Resolution: The resolution of a converter is the smallest change in voltage which may be
produced at the output (or input ) of the converter.
Resolution (in volts) = VFS/(2n1) = 1 LSB increment.
For e.g an 8bit D/A converter has 281 =225 equal intervals. Hence the smallest change in output
voltage is (1/225) of the full scale output range .
Linearity: The linearity of an A/D or D/A converter is an important measure of its accuracy and
tells us how close the converter output is to its ideal transfer characteristics.
Accuracy: Absolute accuracy is the maximum deviation between the actual converter output and
the ideal converter output. The accuracy of a converter is also specified in terms of LSB
increments or percentage of full scale voltage.
Setting time: It represents the time it takes for the output to settle within a specified band I (1/2)
LSB of its final value following a code change at the input. It depends upon the switching time of
the logic circuitary due to internal parasitic capacitance and inductance. It is equal to (100ns to
100 s).
Stability: The performance of converter changes with temperature, age and power supply
variations. So all the relevant parameters such as offset , gain, linearity, error must be specified
over the full temperature and power supply ranges.
Temperature sensitivity: The analog output voltage for any fixed digital input varies with
temperature. It is due to the temperature sensitivities of the reference voltage source, resistors, opamps etc.
A/D converter using Voltage to frequency conversion:
An analog voltage can be converted in to digital form by producing the pulses whose frequency is
proportional to the analog voltage. These pulses are counted by a counter for a fixed duration and
the reading of the counter will be proportional to the frequency of the pulses and hence to the
analog voltage.
The frequency of the output waveform which is proportional to the analog input is given by
Where,
= RC = Time constant of the
integrator. Va = analog input voltage.
VR = reference voltage.
The output of V/F converter is applied at the clock (CK) input of a counter through an AND gate.
The AND gate is enabled for a fixed time interval T1. The reading of the counter at t = T1 is given
by
In an A/D converter using V/R converter , the cycles of a variable frequency source are counted
for a fixed period. Alternatively it is possible to make an A/D converter by counting the cycles of
a fixed frequency source for a variable period. For this , the analog voltage is required to be
converted to a proper time period.
A negative reference voltage VR is applied to an integrator, whose output is connected to the
inverting input terminal of the comparator. The analog voltage Va is applied at the non inverting
input terminal of the comparator. The output of the comparator Vc is at logical level 1 as long as
the output of the integrator V0<Va . When V0 crosses Va at t=T, Vc goes low. The AND gate is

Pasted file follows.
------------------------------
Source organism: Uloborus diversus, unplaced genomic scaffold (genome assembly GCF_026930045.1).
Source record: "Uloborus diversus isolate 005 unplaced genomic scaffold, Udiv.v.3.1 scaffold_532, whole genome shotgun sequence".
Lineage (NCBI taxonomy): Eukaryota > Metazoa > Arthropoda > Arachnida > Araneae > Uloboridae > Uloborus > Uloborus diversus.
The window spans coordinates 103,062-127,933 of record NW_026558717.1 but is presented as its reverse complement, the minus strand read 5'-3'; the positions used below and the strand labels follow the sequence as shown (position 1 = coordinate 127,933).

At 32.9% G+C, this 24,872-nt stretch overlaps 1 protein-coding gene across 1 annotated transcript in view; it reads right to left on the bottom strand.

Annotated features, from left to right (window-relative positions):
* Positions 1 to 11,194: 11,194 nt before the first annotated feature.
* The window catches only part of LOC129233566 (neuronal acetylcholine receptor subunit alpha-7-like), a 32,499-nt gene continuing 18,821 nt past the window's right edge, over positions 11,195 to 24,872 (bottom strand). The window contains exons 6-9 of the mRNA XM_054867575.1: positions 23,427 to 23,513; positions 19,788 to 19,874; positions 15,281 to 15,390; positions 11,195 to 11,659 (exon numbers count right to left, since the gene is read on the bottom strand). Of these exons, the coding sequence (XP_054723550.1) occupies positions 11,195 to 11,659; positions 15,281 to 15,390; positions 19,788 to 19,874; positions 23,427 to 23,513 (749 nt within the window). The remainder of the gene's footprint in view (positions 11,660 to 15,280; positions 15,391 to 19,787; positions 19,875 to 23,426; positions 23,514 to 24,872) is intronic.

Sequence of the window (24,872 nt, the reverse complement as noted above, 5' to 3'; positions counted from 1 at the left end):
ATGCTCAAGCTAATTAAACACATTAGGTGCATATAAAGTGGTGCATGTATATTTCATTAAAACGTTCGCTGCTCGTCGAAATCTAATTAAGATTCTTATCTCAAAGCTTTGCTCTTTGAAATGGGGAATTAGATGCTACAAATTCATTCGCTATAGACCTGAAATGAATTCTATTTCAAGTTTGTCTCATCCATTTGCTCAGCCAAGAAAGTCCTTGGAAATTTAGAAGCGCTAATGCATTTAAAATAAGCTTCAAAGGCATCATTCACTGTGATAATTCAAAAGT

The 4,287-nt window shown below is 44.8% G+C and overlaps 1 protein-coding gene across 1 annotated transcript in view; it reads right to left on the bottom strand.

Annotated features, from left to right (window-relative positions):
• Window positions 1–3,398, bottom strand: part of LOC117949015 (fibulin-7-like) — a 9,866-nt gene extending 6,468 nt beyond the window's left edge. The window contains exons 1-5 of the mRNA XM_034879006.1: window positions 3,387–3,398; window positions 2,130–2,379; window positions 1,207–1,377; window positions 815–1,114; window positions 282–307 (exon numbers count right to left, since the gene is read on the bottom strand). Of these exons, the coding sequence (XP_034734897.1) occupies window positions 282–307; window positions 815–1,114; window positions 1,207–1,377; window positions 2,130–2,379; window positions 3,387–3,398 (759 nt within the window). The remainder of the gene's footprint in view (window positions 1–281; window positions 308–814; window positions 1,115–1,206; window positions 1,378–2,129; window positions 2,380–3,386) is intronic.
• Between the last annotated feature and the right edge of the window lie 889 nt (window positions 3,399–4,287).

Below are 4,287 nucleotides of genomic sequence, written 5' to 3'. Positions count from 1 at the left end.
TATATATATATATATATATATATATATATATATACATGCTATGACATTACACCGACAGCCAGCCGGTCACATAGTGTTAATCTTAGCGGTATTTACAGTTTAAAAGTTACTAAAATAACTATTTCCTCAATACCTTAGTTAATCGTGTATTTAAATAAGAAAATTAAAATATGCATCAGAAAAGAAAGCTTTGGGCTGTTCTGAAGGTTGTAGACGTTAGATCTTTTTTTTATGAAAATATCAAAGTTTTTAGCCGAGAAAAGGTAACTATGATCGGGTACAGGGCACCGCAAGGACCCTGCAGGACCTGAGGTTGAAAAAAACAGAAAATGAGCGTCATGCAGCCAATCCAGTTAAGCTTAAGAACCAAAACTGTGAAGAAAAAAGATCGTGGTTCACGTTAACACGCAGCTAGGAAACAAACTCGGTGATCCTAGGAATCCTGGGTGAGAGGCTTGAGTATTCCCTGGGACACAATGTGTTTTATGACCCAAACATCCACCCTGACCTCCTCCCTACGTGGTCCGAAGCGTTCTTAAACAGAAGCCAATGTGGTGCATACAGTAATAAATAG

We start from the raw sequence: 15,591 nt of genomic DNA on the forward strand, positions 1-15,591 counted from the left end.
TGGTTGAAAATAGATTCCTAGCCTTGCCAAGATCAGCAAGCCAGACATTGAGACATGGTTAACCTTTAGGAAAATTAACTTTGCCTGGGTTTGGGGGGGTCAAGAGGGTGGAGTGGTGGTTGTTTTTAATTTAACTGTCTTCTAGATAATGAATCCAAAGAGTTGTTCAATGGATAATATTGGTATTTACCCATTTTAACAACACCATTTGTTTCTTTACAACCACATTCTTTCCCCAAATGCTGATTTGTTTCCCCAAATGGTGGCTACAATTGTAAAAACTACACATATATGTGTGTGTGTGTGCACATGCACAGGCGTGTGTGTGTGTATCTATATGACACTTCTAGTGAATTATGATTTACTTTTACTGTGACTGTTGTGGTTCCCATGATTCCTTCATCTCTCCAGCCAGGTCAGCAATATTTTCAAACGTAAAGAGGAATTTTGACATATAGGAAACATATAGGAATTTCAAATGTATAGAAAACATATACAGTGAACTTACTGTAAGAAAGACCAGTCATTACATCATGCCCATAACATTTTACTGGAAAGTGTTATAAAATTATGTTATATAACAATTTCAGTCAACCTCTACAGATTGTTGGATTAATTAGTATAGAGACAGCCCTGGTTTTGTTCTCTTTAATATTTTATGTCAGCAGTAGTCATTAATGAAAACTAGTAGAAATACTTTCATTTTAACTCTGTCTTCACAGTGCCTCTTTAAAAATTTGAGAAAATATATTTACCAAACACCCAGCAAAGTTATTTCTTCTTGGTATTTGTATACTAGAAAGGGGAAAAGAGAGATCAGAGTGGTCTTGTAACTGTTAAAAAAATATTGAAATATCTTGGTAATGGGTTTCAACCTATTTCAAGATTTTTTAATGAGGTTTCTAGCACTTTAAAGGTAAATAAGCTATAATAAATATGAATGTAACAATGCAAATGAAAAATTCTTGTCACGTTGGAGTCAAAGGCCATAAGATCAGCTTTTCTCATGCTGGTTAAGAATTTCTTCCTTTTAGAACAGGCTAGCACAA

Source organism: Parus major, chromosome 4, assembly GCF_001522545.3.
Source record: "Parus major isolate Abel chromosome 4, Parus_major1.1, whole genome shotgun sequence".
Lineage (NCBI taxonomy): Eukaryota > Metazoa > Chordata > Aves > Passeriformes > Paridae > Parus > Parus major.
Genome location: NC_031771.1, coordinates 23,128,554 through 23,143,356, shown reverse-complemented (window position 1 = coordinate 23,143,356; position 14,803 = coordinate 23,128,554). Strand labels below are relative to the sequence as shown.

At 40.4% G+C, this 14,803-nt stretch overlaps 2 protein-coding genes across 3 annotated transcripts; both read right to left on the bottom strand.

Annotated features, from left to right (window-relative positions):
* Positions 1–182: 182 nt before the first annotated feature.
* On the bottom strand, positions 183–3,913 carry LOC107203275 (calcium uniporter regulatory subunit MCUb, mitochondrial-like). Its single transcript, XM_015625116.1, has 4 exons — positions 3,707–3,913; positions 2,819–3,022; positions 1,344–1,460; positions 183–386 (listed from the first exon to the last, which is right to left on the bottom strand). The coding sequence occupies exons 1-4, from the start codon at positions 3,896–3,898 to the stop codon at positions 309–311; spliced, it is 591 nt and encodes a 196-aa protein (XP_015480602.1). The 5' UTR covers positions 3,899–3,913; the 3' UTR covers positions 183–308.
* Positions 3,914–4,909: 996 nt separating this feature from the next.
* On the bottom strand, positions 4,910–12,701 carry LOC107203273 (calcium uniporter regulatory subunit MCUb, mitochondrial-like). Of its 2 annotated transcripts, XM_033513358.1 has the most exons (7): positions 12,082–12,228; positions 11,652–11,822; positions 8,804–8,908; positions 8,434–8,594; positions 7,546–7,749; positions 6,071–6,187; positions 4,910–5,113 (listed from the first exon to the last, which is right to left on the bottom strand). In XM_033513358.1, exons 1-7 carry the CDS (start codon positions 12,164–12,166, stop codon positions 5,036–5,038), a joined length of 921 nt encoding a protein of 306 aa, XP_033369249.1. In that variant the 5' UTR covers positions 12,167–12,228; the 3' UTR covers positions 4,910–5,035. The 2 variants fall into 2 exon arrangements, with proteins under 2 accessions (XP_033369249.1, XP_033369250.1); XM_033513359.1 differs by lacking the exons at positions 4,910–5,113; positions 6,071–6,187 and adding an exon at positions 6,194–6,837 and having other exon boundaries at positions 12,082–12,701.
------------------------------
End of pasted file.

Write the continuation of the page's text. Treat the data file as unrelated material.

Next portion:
enabled when VEN is low and switch S remains open. When VEN goes high the switch S is closed,
thereby discharging the capacitor. Also the AND gate is disabled . When the AND gate is
enabled, the clock pulses will reach the clock(CK) input terminal of the counter. The output of the
counter is the digital output corresponding to Va.
Assume that the counter is initially set at zero before conversion is started. A sample of the
analog signal Va appears at one input to the comparator and the counting process is initiated .
Each successive step of the counter causes the digital word at the output to advance one level in
the binary sequence. Each of these successive digital word is converted back to analog form by
D/A converter and the output is compared with the analog sample i,e the analog output Vi of
DAC is compared to the analog input Va by the comparator. If Va> Vi , the output of the
comparator becomes high and AND gate is enabled to allow the transmission of the clock pulses
to the counter. when Va <Vi the output of the comparator becomes low and the AND gate is
disabled. This stops the counting at the time Va Vi and the digital output of the counter
represent the analog input voltage Va.
Limitations:
i) The counter frequency must be low enough to give sufficient time for the DAC to settle
and for the comparator to respond.
ii) Low speed is the most serious drawback of these method.
Tricking A/D based on D/A (or servotralking A/D):
The improved version of the counting ADC is the tracking A/D The ckt consists of an updown
counter with the comparator. Controlling the direction of the count. The analog output of the
DAC (vi) is compared with the analog input voltage (Va). If Va>Vi , the output of comparator goes
high and counter is caused to countup. The DAC output increases with each incoming pulses and
when Vi>Va, the counter reverse the direction and count down. The process goes on being
repeated and the digital output changes back and forth by 1 LSB. As long as the analog input
changes slowely , the tracking A/D will be within 1LSB of the correct value. However, when the
analog input changes rapidly, the tracking A/D connot keep up with the change and error occurs.